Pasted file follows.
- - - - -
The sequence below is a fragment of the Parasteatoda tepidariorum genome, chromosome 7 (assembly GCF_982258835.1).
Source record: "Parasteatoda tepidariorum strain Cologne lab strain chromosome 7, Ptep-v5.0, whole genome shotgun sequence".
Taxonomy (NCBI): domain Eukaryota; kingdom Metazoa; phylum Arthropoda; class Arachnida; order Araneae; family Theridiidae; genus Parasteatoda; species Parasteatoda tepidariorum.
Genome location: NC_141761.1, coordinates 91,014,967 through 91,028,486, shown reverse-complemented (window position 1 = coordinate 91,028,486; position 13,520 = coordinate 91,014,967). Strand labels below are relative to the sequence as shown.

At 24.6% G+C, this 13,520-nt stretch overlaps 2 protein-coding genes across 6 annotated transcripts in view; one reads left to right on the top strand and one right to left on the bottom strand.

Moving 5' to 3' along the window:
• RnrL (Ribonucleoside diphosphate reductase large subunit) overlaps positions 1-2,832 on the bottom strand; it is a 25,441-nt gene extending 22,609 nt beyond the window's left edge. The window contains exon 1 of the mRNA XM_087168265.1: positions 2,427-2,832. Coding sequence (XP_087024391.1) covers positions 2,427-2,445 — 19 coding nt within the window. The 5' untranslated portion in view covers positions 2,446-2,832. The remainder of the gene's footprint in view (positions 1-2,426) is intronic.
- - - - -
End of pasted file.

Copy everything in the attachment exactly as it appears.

The sequence below is a fragment of the Parasteatoda tepidariorum genome, chromosome 7 (assembly GCF_982258835.1).
Source record: "Parasteatoda tepidariorum strain Cologne lab strain chromosome 7, Ptep-v5.0, whole genome shotgun sequence".
Taxonomy (NCBI): domain Eukaryota; kingdom Metazoa; phylum Arthropoda; class Arachnida; order Araneae; family Theridiidae; genus Parasteatoda; species Parasteatoda tepidariorum.
Genome location: NC_141761.1, coordinates 91,014,967 through 91,028,486, shown reverse-complemented (window position 1 = coordinate 91,028,486; position 13,520 = coordinate 91,014,967). Strand labels below are relative to the sequence as shown.

At 24.6% G+C, this 13,520-nt stretch overlaps 2 protein-coding genes across 6 annotated transcripts in view; one reads left to right on the top strand and one right to left on the bottom strand.

Moving 5' to 3' along the window:
• RnrL (Ribonucleoside diphosphate reductase large subunit) overlaps positions 1-2,832 on the bottom strand; it is a 25,441-nt gene extending 22,609 nt beyond the window's left edge. The window contains exon 1 of the mRNA XM_087168265.1: positions 2,427-2,832. Coding sequence (XP_087024391.1) covers positions 2,427-2,445 — 19 coding nt within the window. The 5' untranslated portion in view covers positions 2,446-2,832. The remainder of the gene's footprint in view (positions 1-2,426) is intronic.